General information about syphilis, including fact sheets, symptoms, complications, and treatment.
What is syphilis?
Syphilis is a sexually transmitted disease (STD) that can have very serious complications when left untreated, but it is simple to cure with the right treatment.
Symptoms and stages
Syphilis is called “the great imitator” because so many signs and symptoms are similar to other diseases. A person can have syphilis and not know it.
Symptoms of syphilis in adults can be divided into stages:
- Symptoms begin 1-12 weeks after exposure:
- A painless, open sore(s) on the mouth, genitals or anus
- Sore(s) can be “hidden” in the vagina or rectum
- Sore(s) last 1-5 weeks
- Sore(s) goes away, but syphilis is still in the blood
- Symptoms show up 6 weeks to 6 months after sore appears:
- A rash anywhere on the body
- Flu-like symptoms
- Whitish-grey patches on mouth/lips, wart-like lesions around genitals, and/or hair loss can occur but are less common
Latent and late stages
- No sores or rashes, but syphilis is still in the blood and can affect the heart, brain and other organs over time (tertiary syphilis)
Who is at highest risk?
Syphilis occurs worldwide, most commonly in urban areas.
The number of cases is rising fastest in:
- Men who have sex with men
- Young adults ages 15 to 25
- People who exchange sex for drugs or money
- American Indians and African Americans
Your risk of syphilis increases if you:
- Have unprotected sex (do not use condoms or do not use them correctly).
- Have multiple sex partners.
- Have a sex partner who has syphilis.
- Have sex with a partner who has multiple sex partners.
Syphilis in specific populations
Syphilis in Pregnancy and Congenital Syphilis
Information for health professionals on working with pregnant people.
- Congenital Syphilis - CDC Fact Sheet
Recently, there has been a sharp increase in the number of babies born with syphilis in the United States. Protect your baby from congenital syphilis by getting tested for syphilis during your pregnancy.
Syphilis and Women Fact Sheet (PDF)
Fact sheet answering frequently asked questions about syphilis and women.
Syphilis & MSM (Men Who Have Sex With Men) - CDC Fact Sheet
Important information about syphilis for gay, bisexual, and other men who have sex with men (MSM).
- Syphilis can be cured if it is diagnosed early and treated with prescription medication.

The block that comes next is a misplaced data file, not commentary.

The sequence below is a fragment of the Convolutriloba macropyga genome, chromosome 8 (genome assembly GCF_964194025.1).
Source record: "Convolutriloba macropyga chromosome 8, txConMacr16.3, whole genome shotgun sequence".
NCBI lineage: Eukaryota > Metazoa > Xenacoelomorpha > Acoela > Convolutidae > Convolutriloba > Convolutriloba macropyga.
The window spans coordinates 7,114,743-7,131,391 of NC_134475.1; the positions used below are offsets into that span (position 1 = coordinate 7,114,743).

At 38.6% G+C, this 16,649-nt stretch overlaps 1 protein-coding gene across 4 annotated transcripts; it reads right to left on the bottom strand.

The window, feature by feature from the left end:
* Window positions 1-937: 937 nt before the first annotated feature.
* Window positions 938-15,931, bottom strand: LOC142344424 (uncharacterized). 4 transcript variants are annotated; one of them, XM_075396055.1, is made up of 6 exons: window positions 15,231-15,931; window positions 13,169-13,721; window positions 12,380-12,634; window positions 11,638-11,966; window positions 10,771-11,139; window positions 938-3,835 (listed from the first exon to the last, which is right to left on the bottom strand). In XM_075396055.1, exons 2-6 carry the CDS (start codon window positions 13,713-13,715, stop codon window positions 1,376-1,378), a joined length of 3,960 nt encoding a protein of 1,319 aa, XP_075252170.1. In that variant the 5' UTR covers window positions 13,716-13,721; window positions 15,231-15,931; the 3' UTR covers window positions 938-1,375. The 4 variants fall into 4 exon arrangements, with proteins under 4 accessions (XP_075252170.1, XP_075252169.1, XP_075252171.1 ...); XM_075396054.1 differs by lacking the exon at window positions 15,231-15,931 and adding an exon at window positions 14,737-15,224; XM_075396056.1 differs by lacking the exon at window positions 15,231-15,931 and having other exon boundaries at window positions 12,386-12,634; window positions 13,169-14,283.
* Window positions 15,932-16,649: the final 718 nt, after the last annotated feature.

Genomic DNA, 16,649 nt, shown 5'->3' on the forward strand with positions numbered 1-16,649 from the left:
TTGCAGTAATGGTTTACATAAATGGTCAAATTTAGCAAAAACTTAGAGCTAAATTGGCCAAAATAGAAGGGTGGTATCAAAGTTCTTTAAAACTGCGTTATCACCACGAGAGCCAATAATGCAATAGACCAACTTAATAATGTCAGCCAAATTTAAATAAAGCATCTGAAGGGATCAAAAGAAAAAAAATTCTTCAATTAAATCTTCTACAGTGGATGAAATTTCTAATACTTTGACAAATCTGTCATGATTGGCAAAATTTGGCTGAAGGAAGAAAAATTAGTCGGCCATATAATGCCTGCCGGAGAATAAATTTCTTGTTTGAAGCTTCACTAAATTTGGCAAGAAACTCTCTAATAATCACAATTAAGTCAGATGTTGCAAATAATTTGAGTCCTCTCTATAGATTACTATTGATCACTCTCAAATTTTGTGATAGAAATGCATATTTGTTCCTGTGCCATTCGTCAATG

- However, while treatment will prevent further damage, it will not repair damage already caused by late stage syphilis.
- Untreated syphilis can be fatal.
- Syphilis greatly increases the chance of HIV transmission.
- People living with HIV may develop neurosyphilis faster than those who are negative.
- In addition, untreated syphilis during pregnancy may spread to the developing baby. This is called congenital syphilis.
- Syphilis is passed from person to person through direct contact with a syphilis sore.
- Transmission occurs during vaginal, anal, or oral sex.
- Pregnant women with the disease can pass it to the babies they are carrying.
- Syphilis cannot be spread through contact with toilet seats, swimming pools, hot tubs, bath tubs, shared clothing, or eating utensils.
Syphilis prevention methods can greatly reduce, but do not eliminate, the risk of transmission. Any sexually active person can get syphilis through vaginal, anal, or oral sex.
- Condoms, when used consistently and correctly, can reduce the risk of syphilis only when the infected areas are covered or protected by the condom.
- Always use condoms during vaginal and anal sex.
- Use a condom for oral sex on a penis.
- Use a barrier (dental dam or condom cut in half) for oral sex on a vagina or anus.
- CDC Condom Locator
Search by zip code to find free or low-cost condoms near you.
- Get a test from a medical provider if infection is suspected.
- Syphilis can be cured using medication prescribed by a medical provider.
- Partners should be treated at the same time.
- STD Testing
Find free or low-cost testing near you.
- All pregnant people should be screened 2-3 times during pregnancy.
Minnesota Women, Syphilis is on the rise: Get Tested (pregnancy card) (PDF)
This 5.5" x 8.5" card reminds pregnant women to get tested for syphilis.
Always notify sex partners immediately if you are find out you have syphilis or another STD. It is important to make sure all partners are tested and treated.
- STD/HIV Partner Services Program
The Partner Services Program offers people who have been diagnosed with HIV or an STD free medical, prevention, and other services, including help with partner notification.
- Syphilis is easily curable at all stages with prescription medication.
- All sexual partners of the person with syphilis should be treated at same time.
- A person can be re-infected after treatment.
More information about syphilis
- Syphilis: Fact Sheet, CDC
The CDC’s basic fact sheets are presented in plain language for individuals with general questions about sexually transmitted diseases.
- Syphilis FAQs: American Sexual Health Association
Frequently asked questions and answers about syphilis from the American Sexual Health Association.
- Minnesota Family Planning and STD Hotline
Toll-free hotline for confidential information about the prevention, testing locations and treatment of STDs in Minnesota (1-800-78-FACTS).